Winter Wheelin’: Practical Tips for Wheelchair Use in Wintry Weather

Well, Jack Frost was at it again and made his mark across the Philadelphia region this week.  While some may revel in the beauty of a fresh coat of white powder, it’s probably no surprise that Jack Frost is generally no friend to folks using wheelchairs.

Wheelchair users from around the world have come up with some pretty creative ideas to battle the white stuff, ranging from chairs equipped with military grade flamethrowers, to snowplow and ski-like attachments.  Ingenuity is certainly not lacking in these concepts, but practicality?  Well, that maybe somewhat limited.

In an effort to come up with some more sensible solutions for fighting the frost, we asked some of our Magee friends for advice.  Here’s what they had to say:

Test your treads.  You don’t need a set of Michelin Ice Monster 5000s, but before winter comes, it’s a good idea to make sure your tires are not worn and dull.  Checking your wheels routinely is sound advice, because even in just wet weather, bald tires can cause chairs to slip and slide.  However, the snow and ice make matters worse and a face full of snow due to a fall is just simply not fun.

Be wary of ramps and inclines.  Just because there’s a sign stating an entrance or path is accessible doesn’t mean the incline is negotiable for all chairs, and it definitely means very little if the surface is covered in snow and ice.  Even a light dusting can render ramps of approved grades treacherous, so proceed with caution and get help if you are unsure.

Get a grip.  Your wheels will get wet, so having a good pair of gloves that will keep your hands dry is essential.  Make sure they have leather or other protective non-skid material inside the palm area for a solid grip.  And word to the wise… don’t try to remove them with your teeth.  The salt from the streets is not very tasty.  Blah.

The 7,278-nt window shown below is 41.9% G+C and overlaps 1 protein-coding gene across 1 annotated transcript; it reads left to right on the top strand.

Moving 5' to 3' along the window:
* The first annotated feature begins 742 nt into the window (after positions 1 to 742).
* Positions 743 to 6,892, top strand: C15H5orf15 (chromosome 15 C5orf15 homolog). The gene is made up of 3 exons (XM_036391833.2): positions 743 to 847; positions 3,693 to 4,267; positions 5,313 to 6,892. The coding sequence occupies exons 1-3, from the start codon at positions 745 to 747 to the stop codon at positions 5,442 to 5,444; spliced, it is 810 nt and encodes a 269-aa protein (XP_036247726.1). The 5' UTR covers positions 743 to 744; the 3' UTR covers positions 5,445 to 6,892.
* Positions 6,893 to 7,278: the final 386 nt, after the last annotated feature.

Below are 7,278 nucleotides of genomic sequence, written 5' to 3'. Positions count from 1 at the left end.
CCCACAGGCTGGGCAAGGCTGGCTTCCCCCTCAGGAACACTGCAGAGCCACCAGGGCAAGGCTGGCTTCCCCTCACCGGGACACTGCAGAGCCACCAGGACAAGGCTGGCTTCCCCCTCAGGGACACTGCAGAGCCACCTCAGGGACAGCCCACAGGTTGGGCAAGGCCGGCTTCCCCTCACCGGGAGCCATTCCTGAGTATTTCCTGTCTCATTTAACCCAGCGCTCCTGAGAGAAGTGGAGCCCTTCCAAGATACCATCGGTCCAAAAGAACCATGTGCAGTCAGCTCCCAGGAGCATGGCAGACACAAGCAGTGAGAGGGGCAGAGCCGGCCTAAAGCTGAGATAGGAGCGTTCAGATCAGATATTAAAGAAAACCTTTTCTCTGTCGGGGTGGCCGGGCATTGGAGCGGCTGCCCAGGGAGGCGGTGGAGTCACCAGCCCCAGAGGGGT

Plan extra time.  Just like in the rain, normal daily activities take even longer in the snow, so plan ahead.  If transferring in to the car, make sure the brakes are locked, but also that the chair is in a safe place and will not slide.  Assume it’s just going to take longer to get to and from anywhere.  Extra layers, extra steps, extra time.

Be a good guest.  If you are visiting someone’s house, warn them ahead of time that your tires could leave tracks.  They might want to put something protective on the floor so you don’t blemish their carpets.  Keep a small towel with you to wipe your wheels off when going indoors, and do this before taking your gloves off!

Layer up.  For those with spinal cord injuries, keeping the body warm during the winter months can be difficult.  And once frozen, it can take a LONG time to thaw out.  Dress in several dry layers to combat the cold, and cover legs in a low heat blanket if you can for a short period of time upon returning indoors (just be careful to check skin every few minutes and monitor to avoid burns or overheating).

Use good judgment. And if you generally don’t have good judgment, listen to someone who does.  Now is not the time to throw caution to the wind and become adventurous.  No one likes to be cooped up, but just as there are times when even 4 wheel drive monster trucks should not be out on the road, there will be times when the conditions outside are just too much to safely handle.  On those days, just stay inside.

We’d love to add other practical advice to our list!  If you have suggestions that have worked well for you please let us know so we can pass along.  In the meantime, stay warm!

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  • mstricker

    Take an opportune time of day (warmer) to use a telescoping ice scraper / squeegee / brush to clear your vehicle. Snow will often turn to rain, then freeze, making for difficult scraping, so consider leaving snow on to catch the rain as a crispy crust – much easier to remove!

  • Magee Rehabilitation

    This is a great tip! Thanks for the advice!